Verbund
Climate Parliament
Hydrowatt
SiTI
Electricity Authority of
Cyprus
Panasonic
Europe
Smart Energy for Europe
Platform (SEFEP)
ELZACO Ltd
University of Zagreb
Single Electricity Market
Documents considered
 The Electricity Directive - Directive 2009/72/EC
 The Renewable Energy Directive - Directive 2009/28/EC
 Framework Guidelines and Network Codes
 Better Governance for the Single Market - COM(2012) 259
 Making the Internal Energy Market Work - COM(2012) 663
 Energy 2020 - COM(2010) 639
 The Energy Roadmap 2050 - COM(2011) 885
 Renewable Energy: a major player in the European energy market COM(2012) 271
Ideal Market
 In the ideal electricity market, which is the target of the 3rd energy
package, all the required services are well defined and there are
transparent, liquid and competitive markets
 In such a market there would be clear signals to reflect the requirements
for flexibility, balancing and ancillary services and these signals would be
interpreted by electricity storage developers/operators, among others, to
design, build and operate their facilities accordingly or not to build if other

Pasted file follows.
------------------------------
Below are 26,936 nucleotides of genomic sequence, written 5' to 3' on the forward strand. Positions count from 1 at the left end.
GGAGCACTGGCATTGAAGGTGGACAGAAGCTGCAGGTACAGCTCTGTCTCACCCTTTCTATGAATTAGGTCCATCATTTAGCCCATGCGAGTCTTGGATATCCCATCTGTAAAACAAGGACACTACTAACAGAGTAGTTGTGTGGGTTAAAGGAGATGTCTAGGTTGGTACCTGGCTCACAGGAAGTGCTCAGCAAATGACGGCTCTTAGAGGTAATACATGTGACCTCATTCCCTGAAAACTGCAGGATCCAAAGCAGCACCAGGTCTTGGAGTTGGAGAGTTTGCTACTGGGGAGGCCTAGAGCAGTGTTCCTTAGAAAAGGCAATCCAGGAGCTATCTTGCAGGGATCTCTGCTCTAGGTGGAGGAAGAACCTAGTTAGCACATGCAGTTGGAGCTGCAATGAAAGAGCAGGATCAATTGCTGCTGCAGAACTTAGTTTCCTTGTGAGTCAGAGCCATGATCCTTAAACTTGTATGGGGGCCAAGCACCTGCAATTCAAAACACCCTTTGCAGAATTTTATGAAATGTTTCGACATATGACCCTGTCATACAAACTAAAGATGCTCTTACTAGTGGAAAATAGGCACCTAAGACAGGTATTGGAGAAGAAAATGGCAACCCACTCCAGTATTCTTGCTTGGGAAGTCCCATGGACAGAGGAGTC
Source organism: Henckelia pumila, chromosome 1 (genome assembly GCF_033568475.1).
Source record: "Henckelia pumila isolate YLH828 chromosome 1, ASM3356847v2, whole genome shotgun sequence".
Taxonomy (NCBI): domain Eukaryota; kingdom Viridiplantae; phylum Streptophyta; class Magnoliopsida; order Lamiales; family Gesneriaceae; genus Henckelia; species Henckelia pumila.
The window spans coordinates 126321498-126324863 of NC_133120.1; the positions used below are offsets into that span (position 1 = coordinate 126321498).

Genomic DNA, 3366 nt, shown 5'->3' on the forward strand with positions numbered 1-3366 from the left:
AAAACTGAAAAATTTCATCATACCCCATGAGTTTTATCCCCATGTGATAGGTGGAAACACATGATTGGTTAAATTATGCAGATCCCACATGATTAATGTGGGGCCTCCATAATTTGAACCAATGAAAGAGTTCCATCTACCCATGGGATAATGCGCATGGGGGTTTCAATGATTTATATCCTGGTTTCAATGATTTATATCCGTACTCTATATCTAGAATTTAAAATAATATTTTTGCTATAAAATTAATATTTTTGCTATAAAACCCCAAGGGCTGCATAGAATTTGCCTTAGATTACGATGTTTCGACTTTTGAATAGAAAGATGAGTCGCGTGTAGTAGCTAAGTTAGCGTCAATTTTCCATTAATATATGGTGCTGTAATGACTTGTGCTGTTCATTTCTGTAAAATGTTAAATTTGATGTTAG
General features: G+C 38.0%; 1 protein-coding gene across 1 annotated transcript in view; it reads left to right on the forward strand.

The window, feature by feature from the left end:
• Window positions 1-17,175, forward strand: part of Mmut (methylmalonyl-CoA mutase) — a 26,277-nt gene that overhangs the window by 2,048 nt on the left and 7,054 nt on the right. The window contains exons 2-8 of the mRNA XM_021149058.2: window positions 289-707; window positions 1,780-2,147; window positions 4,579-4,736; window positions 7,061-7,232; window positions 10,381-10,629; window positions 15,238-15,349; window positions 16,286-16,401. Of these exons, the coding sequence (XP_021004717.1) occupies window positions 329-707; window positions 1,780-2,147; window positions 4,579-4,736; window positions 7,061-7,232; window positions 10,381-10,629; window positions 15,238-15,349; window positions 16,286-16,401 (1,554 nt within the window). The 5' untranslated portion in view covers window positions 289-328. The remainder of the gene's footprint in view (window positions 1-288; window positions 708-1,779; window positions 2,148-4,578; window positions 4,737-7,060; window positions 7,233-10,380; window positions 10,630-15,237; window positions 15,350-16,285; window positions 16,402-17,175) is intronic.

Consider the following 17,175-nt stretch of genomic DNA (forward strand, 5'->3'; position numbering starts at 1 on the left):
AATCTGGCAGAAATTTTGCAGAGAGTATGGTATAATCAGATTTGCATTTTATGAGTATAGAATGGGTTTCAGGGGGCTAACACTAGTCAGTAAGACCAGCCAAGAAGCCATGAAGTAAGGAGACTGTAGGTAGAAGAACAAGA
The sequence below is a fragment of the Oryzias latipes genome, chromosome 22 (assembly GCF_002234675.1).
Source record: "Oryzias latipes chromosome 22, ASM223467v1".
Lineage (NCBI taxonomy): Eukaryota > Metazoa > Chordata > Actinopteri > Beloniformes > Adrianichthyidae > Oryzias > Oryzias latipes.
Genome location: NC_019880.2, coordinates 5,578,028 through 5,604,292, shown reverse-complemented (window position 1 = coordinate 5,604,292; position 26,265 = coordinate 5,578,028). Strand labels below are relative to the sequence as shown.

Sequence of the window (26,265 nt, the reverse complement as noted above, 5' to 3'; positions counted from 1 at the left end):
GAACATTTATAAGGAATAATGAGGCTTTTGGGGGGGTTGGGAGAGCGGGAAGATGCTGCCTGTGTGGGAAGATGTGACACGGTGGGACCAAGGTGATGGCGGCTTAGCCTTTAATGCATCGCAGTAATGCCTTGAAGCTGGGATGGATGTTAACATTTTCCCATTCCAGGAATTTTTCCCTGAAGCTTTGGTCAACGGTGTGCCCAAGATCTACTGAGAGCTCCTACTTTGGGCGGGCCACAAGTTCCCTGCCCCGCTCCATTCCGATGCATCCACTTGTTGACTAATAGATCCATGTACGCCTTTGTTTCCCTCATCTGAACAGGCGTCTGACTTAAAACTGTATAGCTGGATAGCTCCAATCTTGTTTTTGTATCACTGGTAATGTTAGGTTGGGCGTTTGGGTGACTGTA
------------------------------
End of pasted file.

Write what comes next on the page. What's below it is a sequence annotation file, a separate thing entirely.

technologies could provide the required services at lower cost
 Non-market elements are distorting that vision (often for good reasons):
RE feed-in tariffs; financial support for transmission infrastructure and for
certain storage technologies; procurements of ancillary services based on
bilateral contracts etc.
Market Signals?
 Spread between peak and off-peak prices is decreasing,
changing the business model of energy storage and
making its viability marginal
 Uncertainties in the ancillary services markets and double
grid fees are putting more pressure, making the financing
of such plants very difficult
 Does lack of viability reflect a market signal that additional
storage is not necessary?
 Storage is necessary: Market solution or market
intervention?
Source
Energy Roadmap 2050 (Reference Scenario)
Energy Roadmap 2050 (High RES Scenario)
Eurelectric’s Power Choices
EPIA (Paradigm Shift Scenario– refers only to PV )
Source: Simon Mueller, IEA, Future Design
of RE Markets, EUFORES Parliamentary
Dinner Debate, 4 December 2012, Brussels
Installed Solar Capacity by 2030 (MWe)
91,599
195,255
65,000
768,500
Market Intervention
 Large scale storage development times can be over 10 years long,
therefore for 2020 - 2030, reliable markets signals should be available
now: Targeted regulatory interventions and initiatives should be
introduced to ensure the timely development of storage infrastructure.
 Here are listed some ideas proposed by survey respondents: